By Jim Schutze
By Rachel Watts
By Lauren Drewes Daniels
By Anna Merlan
By Lee Escobedo
Dallas voters rejected a proposal to increase the powers of the mayor three years ago, but critics say that hasn't stopped Mayor Tom Leppert from becoming his own sort of "strong mayor," most recently by trying to put a gag in the mouths of residents who show up at city council meetings to speak, vent and, occasionally, say nasty things about their elected representatives.
"He really believes that the strong mayor passed," says political consultant Pat Cotton. "He is not a strong mayor. He serves as one of 15 equal parts, and I think it's very brash, destructive and offensive to the public when he acts this way."
Acting on his own without consulting his fellow council members, Leppert late last month decided to stop the radio and television broadcast of the afternoon open-microphone sessions at council meetings. During this session, speakers who sign up are given three minutes at the end of the meeting to say whatever is on their minds.
Sometimes what the public thinks can be pretty unpleasant for council members to hear, as in one recent session when Leppert ally Dwaine Caraway was called a "house nigger."
Despite the occasional bouts of name-calling, council member Angela Hunt, Leppert's most vocal critic on the council, says the mayor had no business trying to change the speaker rules on his own.
"I think this is a very troubling trend, one that I hope will come to an end as quickly as possible because every council member and the mayor have to remember who we work for," she says. "We work for the taxpayers of our city."
Leppert first tried to change the council's rules of procedure in June by introducing 18 amendments, one of which would have eliminated the morning open-microphone session. Hunt sent a letter to city officials calling Leppert's decision "antithetical to our purpose as a governing body," and the change was never made.
Hunt says she learned about the mayor's latest effort not to broadcast the afternoon speakers in a November 20 story in The Dallas Morning News. Leppert did not accept responsibility for the decision then and didn't admit he was behind the change until he was pressed by Hunt during a December 3 council meeting.
Through his chief of staff, Chris Heinbaugh, Leppert offered no response to questions from the Observer regarding why he didn't initially take responsibility for the directive.
"To unilaterally make these decisions is not appropriate, and staff shouldn't have obeyed those orders when there wasn't clear direction from our city council to cut the speakers from being heard by the public," Hunt says. "I don't like the way the process occurred, and I don't like the fact that this is the second time the mayor has tried to reduce or somehow place restrictions on our citizens who come down to speak to us."
Hunt says she knows of no council member other than Caraway who has expressed any worries about the afternoon speakers. While five council members spoke in opposition of Leppert's decision during the December 3 meeting, only Caraway supported it, saying he's been embarrassed at times by some of the comments.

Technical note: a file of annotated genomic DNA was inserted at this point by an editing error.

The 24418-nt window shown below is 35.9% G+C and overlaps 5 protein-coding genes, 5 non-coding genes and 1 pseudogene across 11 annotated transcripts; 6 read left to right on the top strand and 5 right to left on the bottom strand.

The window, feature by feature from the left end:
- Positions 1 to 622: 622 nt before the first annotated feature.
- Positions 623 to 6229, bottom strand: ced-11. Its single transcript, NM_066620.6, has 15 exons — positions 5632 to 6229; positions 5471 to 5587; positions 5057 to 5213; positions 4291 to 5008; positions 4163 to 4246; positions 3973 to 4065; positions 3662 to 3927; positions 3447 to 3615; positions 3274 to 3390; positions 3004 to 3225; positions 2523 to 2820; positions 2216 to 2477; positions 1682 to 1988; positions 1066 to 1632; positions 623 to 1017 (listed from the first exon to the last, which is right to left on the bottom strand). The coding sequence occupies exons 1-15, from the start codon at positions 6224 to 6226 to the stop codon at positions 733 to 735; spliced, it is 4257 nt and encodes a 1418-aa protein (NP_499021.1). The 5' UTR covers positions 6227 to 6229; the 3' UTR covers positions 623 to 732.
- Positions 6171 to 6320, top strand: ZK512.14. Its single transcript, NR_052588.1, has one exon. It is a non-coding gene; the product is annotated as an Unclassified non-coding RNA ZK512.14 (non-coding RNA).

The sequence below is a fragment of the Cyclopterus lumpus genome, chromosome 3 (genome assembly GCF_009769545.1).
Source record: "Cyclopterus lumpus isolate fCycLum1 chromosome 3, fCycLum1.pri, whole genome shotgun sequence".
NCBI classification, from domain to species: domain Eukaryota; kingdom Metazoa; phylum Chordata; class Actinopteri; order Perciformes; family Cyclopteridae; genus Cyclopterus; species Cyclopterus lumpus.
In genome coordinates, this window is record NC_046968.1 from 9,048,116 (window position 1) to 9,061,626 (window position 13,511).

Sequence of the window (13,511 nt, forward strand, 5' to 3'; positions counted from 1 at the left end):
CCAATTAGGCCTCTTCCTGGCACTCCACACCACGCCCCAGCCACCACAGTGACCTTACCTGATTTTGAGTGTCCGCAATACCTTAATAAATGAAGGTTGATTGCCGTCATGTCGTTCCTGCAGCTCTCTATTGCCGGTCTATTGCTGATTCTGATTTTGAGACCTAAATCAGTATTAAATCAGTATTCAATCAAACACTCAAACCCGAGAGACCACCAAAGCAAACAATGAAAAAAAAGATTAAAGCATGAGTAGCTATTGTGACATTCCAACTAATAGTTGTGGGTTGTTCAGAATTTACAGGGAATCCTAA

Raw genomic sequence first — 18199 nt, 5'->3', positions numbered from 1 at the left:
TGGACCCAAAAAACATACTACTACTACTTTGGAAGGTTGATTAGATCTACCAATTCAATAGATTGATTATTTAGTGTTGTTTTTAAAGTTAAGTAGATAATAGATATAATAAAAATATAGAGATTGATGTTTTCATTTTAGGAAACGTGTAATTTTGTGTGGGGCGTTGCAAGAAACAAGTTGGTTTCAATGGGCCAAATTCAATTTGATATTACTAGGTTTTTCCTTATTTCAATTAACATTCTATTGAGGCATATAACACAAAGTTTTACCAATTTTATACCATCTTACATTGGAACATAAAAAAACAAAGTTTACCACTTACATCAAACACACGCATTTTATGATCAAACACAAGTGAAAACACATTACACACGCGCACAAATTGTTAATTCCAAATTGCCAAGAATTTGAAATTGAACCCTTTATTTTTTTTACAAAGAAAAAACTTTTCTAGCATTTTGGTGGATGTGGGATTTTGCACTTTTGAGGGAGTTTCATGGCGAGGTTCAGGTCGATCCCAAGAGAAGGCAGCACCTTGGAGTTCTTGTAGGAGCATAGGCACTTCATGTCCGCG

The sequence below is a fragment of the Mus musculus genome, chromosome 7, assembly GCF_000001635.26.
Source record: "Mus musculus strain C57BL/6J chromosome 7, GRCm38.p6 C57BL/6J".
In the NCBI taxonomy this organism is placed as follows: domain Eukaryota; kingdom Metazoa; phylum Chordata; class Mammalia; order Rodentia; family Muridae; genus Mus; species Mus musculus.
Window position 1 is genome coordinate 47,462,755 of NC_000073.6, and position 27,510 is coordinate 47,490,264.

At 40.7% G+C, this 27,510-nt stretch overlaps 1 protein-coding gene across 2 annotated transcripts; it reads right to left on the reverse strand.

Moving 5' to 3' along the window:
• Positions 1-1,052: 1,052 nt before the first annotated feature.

"I don't inject race, but I'm going to today," Caraway said then. "As an African-American, I need to be respected here, and my colleagues who are non-African-American as well. We are the Dallas City Council...I'm not going to sit here and be called 'a house nigger.'"
Caraway was referring to a slur directed at him during a February 27 meeting by council regular William Hopkins, who also is black, which led to Hopkins' removal from chambers. Since Caraway became a council member in June 2007, he has been the target of several verbal attacks during the afternoon public speaking session. But his most notable altercation occurred during the morning of October 27, 2007, when Caraway and political activist Roy Williams engaged in a heated discussion that led to Leppert calling for a recess to calm Caraway down.
Cotton says Caraway was "clearly performing" when he repeated Hopkins' slur, and maintains Leppert has the ability to remove speakers for rude language or behavior.
"I don't think he likes to act as the bad guy, especially against minorities," Cotton says.
Cora Canaday, a member of the Dallas chapter of the Association of Community Organizations for Reform Now, spoke at the December 3 meeting regarding the changes. She says Leppert was "kind of ugly" to her when she asked who made the decision.
Canaday claims it was "horrible" for Caraway to repeat the slur Hopkins used. "He doesn't need to take it personal. When people call me names, if that's not who I am, it won't bother me," she says. "If you get sick and tired of it, then maybe you need another position."
Residents who come to City Hall to speak have serious issues that need to be dealt with, Canaday says. "These people come down to tell them what has happened to them within the city system, and nobody is listening. And that's what the problem is. They are not listening."